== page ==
California could be canary in the coal mine for municipal bonds


Bond rating company Moody's (MCO) has downgraded the State of California's general obligation (known as "GO") bonds to Baa1, from a level of A2. The new rating is three notches above "junk" status. Moody's expressed concern that the ongoing political gridlock stemming from a $26 billion budget deficit will continue, and could eventually lead to certain debt service payments being put at-risk. California also remains on the watchlist for potential further downgrades; as a borrower's credit rating falls, it becomes more difficult and expensive to obtain additional financing.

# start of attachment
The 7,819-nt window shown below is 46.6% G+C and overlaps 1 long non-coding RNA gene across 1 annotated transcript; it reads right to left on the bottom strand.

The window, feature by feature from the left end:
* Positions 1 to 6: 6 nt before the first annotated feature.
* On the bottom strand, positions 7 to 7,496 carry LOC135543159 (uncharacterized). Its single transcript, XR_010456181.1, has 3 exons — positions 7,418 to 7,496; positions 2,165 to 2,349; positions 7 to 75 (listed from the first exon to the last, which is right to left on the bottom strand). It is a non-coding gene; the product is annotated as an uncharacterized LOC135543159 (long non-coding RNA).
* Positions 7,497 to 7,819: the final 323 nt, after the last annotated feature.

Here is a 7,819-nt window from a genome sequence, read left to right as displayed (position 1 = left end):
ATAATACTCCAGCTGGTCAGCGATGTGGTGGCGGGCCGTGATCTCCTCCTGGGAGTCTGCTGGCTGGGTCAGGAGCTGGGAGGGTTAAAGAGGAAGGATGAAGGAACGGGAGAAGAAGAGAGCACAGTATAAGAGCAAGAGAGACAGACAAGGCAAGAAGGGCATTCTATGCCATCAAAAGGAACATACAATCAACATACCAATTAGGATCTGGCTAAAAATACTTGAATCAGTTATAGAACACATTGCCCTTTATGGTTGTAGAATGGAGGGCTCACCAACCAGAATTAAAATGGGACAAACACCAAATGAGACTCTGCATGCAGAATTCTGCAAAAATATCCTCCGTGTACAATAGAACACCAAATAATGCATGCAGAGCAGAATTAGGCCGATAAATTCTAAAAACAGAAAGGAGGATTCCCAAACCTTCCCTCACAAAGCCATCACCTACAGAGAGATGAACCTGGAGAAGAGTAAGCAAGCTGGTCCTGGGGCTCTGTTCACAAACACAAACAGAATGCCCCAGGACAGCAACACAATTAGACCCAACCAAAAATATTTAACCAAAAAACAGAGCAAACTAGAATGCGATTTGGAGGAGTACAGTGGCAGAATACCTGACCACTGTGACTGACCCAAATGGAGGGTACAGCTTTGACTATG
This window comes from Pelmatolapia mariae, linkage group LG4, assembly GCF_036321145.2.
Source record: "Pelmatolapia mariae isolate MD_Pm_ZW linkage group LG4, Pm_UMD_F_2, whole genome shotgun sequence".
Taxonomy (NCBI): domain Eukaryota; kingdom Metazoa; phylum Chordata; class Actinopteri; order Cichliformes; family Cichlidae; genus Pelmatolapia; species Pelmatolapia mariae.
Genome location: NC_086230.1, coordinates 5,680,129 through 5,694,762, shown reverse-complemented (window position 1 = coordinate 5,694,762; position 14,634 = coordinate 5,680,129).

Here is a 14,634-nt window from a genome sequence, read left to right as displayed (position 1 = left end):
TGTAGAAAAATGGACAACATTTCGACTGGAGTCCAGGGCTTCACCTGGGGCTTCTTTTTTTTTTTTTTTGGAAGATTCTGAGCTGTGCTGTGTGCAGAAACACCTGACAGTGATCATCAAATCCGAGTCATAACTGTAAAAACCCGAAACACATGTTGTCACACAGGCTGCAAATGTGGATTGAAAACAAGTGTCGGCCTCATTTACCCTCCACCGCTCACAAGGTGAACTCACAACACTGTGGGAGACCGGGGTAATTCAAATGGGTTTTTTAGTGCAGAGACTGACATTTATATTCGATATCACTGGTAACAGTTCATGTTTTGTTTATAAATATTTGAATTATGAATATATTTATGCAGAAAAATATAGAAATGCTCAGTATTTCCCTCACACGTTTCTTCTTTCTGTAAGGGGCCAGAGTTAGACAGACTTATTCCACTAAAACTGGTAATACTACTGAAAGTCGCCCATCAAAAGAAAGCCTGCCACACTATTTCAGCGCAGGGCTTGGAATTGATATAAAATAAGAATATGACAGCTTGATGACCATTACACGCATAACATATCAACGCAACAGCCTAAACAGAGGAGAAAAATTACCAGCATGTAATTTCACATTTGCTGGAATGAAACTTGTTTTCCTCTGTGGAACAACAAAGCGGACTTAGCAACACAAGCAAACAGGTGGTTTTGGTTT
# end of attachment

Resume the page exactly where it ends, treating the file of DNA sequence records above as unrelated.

The cash crisis in the state, which has been hit hard by the collapse of the housing market, has led to certain groups receiving "IOUs" in lieu of actual payments. Several major banks temporarily accepted such IOUs, but their originally annouced deadline windows have since passed. Speculation about California's creditworthiness, both as it relates to GO bonds and IOUs, has created some market interest at trying to buy notes at a discount.